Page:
Sid Meier’s Civilization VI Review – More of the same but extra

This title was reviewed on PC, but is also available on Nintendo Switch. Check out our Switch review here.

We have two distinct reviews and scores, which to some may be controversial as it’s the same game. But, Civilization VI on Nintendo Switch plays like a whole different game due to the platform, hence we are standing by our decision for two seperate reviews and scores. 

If you’ve played any of the Civilization games then you already know what to expect. If not, then settle in as we go over what the game is about and what changes were made for this new title in the franchise.

Civilization VI is a turn-based strategy game where you start of with a warriors unit and settlers, then grow all the way to a futuristic city with enough power to expand towards the stars or bring doom upon the earth. This is one of those games that you don’t just play on the fly, but rather sink a bunch of time that requires snacks, an empty schedule and one or many drinks. While the game does offer a single player campaign as well as Multiplayer, the real meat of the game lies in it’s custom games.

To start off, it’s essential to mention that the game boasts a total of 19 different nations – 27 with DLCs, each with their own traits that can help shape their play style. This, mixed with a robust game creation menu; changing map geography, game speed, winning conditions among other settings, gives the game longevity due to its high replayability.

As I said before you start the game with a Settlers unit and a Warriors Unit. And so the first order of business is finding the most suitable tile to settle your city on. Once your capital is established, your management duties truly begin.

Beforeyou start, there are different resources to manage, and I shall break it down into three categories with further explanation.


  • Gold: Gold can be earned through trading, buildings in cities or from passives of your government and/or civilization. It’s also commonly used to buy and sell with other nations.
  • Faith: Either through specific structures or passives that benefits your people, this one can also be used to buy special units and buildings when you invest into it. It also allows you to build a pantheon, granting your benefits to your people, and even from a religion down the line.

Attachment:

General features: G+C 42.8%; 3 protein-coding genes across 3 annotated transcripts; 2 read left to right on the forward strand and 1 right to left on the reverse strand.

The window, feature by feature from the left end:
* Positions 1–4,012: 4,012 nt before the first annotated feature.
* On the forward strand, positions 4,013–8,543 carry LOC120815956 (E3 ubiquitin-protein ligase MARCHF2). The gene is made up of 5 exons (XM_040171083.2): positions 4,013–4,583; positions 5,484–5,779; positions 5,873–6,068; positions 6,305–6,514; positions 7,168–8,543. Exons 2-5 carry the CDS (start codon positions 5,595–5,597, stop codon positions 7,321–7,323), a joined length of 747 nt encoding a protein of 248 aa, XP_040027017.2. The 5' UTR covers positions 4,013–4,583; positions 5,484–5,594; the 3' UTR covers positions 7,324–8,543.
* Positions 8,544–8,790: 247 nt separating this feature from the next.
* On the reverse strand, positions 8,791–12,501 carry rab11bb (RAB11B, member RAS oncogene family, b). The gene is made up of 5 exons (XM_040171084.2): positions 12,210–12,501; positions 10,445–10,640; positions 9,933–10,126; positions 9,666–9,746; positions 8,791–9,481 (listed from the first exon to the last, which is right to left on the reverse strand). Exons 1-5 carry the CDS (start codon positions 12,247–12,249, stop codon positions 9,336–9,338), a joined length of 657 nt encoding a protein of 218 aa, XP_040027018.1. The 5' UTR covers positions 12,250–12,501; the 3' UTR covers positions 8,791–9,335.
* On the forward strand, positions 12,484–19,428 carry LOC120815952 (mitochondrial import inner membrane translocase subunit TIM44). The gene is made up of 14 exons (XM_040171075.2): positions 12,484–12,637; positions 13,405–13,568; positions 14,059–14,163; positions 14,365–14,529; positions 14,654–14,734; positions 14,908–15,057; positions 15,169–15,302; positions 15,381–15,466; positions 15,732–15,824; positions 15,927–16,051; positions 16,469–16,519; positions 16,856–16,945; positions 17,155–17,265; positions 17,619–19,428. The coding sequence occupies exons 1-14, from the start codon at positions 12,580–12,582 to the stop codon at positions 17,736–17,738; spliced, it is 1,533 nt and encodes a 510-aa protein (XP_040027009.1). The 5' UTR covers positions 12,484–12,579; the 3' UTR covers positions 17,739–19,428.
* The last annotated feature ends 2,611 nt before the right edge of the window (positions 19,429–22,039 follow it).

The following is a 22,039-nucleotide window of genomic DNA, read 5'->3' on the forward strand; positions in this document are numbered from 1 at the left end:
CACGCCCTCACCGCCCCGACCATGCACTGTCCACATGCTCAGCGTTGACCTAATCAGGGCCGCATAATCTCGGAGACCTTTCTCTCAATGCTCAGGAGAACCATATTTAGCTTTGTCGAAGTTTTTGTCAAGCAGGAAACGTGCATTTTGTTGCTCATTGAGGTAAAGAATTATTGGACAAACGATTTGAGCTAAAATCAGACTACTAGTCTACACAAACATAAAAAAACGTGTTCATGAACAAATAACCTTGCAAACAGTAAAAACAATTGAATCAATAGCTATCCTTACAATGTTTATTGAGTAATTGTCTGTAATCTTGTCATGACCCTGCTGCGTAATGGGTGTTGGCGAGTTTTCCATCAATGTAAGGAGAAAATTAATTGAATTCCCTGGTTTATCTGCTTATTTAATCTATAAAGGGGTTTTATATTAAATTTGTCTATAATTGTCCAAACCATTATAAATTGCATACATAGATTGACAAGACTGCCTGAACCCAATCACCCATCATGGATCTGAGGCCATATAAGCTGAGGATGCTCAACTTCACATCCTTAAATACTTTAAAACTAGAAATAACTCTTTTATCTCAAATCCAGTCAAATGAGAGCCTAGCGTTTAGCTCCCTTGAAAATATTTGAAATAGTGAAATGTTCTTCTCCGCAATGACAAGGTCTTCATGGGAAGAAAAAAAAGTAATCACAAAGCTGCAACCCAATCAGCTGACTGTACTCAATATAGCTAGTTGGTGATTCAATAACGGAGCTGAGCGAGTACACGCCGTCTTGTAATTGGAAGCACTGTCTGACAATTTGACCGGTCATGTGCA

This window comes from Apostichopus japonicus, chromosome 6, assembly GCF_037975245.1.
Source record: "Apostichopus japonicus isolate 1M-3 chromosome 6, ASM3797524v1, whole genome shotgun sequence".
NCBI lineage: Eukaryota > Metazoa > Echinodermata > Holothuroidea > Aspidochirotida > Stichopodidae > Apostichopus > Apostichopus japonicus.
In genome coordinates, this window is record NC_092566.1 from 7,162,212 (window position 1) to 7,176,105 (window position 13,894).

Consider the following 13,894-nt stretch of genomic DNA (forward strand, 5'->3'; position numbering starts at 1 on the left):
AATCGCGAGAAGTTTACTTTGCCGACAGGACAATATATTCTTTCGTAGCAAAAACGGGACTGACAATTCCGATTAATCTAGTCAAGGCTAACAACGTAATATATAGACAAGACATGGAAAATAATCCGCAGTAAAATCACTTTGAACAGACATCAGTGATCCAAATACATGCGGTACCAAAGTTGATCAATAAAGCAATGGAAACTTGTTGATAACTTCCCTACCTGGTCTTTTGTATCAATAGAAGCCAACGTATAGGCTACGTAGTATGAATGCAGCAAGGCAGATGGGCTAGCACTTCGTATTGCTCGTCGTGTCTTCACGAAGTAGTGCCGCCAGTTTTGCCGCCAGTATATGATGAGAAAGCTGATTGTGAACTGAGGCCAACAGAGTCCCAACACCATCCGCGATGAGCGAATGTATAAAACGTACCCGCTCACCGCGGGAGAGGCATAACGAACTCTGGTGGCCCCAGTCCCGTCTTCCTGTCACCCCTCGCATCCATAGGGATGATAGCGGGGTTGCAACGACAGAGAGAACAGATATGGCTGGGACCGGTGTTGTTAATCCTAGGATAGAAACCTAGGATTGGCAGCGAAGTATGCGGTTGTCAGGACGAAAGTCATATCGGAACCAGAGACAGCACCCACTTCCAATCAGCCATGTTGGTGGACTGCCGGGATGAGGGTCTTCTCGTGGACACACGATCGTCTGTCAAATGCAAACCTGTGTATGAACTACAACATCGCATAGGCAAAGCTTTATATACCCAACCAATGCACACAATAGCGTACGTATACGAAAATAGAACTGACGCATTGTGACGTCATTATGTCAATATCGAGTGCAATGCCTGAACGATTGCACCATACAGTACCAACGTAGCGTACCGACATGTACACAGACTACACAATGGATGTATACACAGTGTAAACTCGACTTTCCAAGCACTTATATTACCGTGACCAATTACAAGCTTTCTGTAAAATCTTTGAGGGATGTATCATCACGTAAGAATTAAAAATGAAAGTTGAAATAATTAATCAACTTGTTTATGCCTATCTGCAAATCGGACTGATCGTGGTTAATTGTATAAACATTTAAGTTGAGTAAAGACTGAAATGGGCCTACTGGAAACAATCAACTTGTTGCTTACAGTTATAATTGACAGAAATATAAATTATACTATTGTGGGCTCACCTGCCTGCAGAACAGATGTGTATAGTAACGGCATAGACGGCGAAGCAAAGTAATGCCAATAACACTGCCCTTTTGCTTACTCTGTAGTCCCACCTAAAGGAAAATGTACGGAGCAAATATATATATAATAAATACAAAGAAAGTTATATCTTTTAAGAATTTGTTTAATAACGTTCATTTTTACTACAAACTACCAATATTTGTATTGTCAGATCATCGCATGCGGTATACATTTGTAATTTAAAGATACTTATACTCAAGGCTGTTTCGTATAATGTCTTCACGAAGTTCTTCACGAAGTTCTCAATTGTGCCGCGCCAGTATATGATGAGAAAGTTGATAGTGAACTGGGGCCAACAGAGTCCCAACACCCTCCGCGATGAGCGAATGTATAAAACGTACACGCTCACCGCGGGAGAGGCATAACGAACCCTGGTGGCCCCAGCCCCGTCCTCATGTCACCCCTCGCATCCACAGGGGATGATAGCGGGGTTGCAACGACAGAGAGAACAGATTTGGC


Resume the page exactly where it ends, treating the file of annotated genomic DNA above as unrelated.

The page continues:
• What’s more special about Gold and Faith is that they can also be used to purchase units and structures as well as Great People – Special units that can give you huge advantage, depending on their specialty (Great Prophet can create religion, Great Artist can create a work of art that gives you bonuses and prestige, Great general can level up a unit or simply buff them with his presence, etc).


  • Culture: Determines at which rate your governments evolves, opening up new governing policies. These policies grant you special cards that you can use to boost your civilization’s bonuses and help you shape your kingdom to what you want it to be; a military juggernaut or trading hub, among others. This resource can be also earned through specific buildings or passives. Accomplishing certain side objectives can grant you Inspiration which halves the time needed to study a certain policy. Also higher culture means faster boarder expansion.
  • Science: Determines how many turns are needed to research a new technology, opening up new buildings to build and units to recruit. Like Culture, doing certain objectives can speed up a research and this is called Eureka.


  • Food: Governs the speed at which your population grows. So make sure your population’s needs are met, otherwise you face starvation and penalties. Earned mostly through specific structures or tiles, as well as trading in some cases.
  • Housing: Plain and simple, you can’t have a bigger population without expanding your housing to harbor them. Special structures and government policies can offer this much needed resource.